Ducati 1299 Will Have “Tiptronic-Like” Shifting

If there is a common thread for Ducati’s upcoming EICMA reveal, it is the influence and benefits of owner Audi AG. We have already seen the German car manufacturer’s variable valve timing technology find its way into the Testastretta engine, in the form of Desmodromic Variable Timing (DVT). Our sources say that the all-new Ducati Multistrada, which will debut in just a few weeks’ time, will be the first model equipped with DVT. While Ducati ups its ante in the ADV market, our Bothan spies have tipped us off to another piece of Audi tech that will find its way onto a Ducati motorcycle, as the 1299 will received a “Tiptronic-like” gearbox that allows for touch-button upshifts and downshifts.

Yamaha YZF-R3 Revealed – 321cc Twin Coming to the USA

The rumors were true, Yamaha is bringing a special small-displacement model to market, the Yamaha YZF-R3. As the name indicates, the new R3 gets a fuel-injected displacement bump over the R25, to the tune of 321cc. Debuted at the AIMExpo today, the Yamaha YZF-R3 is coming to the USA, with a price tag of $4,990. Said by Yamaha to have “class-leading power”, the new R3 finally adds a small-displacement sport bike to Yamaha’s North American lineup, and makes an attractive offering when compared to the other 250cc/300cc machines from the other Japanese manufacturers. Expect to see it in Yamaha dealers, starting January 2014. Yamaha North America expects the YZF-R3 to be the volume leader for the company in the USA and Canada, and rightfully so.

Ducati Announces DVT — Desmodromic Variable Timing

As was teased, Ducati is unveiling its “DVT” technology today, which stands for Desmodromic Variable Timing, and to showcase that technology (borrowed from Volkswagen), Ducati has produced the first motorcycle engine with variable valve timing on both the intake and exhaust camshafts. Adapted to the now-called Ducati Testastretta DVT engine, which we reported will debut first on the new Ducati Multistrada for 2015, Ducati’s new v-twin powerplant can change the intake and exhaust timing independently, and throughout the rev range. This means that the Ducati Testastretta DVT engine can be optimized for peak power at high rpms, while maintaing rideability and smoothness at lower rpms — not to mention keeping with emission and noise regulations throughout the rev range.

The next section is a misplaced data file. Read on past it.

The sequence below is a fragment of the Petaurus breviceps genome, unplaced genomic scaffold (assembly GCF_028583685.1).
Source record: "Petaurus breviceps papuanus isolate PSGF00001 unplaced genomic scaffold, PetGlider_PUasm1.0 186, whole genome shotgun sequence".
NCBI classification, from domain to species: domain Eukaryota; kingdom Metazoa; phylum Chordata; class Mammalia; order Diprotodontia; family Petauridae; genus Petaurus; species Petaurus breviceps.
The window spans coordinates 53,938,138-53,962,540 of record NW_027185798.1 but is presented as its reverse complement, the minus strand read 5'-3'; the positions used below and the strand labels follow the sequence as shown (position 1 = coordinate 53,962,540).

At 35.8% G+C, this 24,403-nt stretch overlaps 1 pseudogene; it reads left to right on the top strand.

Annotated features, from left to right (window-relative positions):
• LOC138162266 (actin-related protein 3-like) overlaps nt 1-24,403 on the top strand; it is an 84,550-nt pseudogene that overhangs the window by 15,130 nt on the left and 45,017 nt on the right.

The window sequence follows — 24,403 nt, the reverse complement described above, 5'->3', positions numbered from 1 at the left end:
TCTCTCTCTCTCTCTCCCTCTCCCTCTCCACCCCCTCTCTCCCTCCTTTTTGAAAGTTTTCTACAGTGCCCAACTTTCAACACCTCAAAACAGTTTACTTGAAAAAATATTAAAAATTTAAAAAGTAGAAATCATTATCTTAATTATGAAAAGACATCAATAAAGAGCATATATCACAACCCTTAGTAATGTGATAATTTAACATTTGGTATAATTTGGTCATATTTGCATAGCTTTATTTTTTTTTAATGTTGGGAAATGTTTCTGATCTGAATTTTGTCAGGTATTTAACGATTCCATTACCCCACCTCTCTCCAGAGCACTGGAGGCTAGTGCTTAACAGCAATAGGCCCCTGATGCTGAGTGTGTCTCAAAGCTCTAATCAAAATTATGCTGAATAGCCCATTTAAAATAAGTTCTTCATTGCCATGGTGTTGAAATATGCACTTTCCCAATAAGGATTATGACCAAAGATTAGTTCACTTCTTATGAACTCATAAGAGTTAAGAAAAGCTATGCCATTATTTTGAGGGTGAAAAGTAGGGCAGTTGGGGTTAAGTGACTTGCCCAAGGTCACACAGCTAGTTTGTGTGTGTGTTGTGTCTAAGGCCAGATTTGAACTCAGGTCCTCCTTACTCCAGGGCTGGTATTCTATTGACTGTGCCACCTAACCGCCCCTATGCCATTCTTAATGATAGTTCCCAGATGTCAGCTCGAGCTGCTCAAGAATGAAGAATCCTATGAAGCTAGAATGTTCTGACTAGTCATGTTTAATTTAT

What If You Put Dustbin Fairings on Modern Sport Bikes?

I simply love the latest sketches from Nicolas Petit. The French designer is sort of re-imaging a previous project of his, where he designed a modern-looking dustbin-style fairing for a BMW HP2 Sport and Moto Guzzi V12 Le Mans. Taking on now the Ducati 1199 Panigale, Petit has mixed the old-styled TT racer look with Italy’s premier superbike, in an effective manner. We haven’t seen this sort of clash between old and new technology since John Hopkins raced the last two-stroke GP bike, the Yamaha YZR500 in 2002. There are some obvious issues with dustbin fairings. While they cut the air ahead of the motorcycle, the first step to achieving better aerodynamics, they do little to shape the air behind the motorcycle, the second step to achieving better aerodynamics.

Is This How Much the Kawasaki Ninja H2R Will Cost? Nope.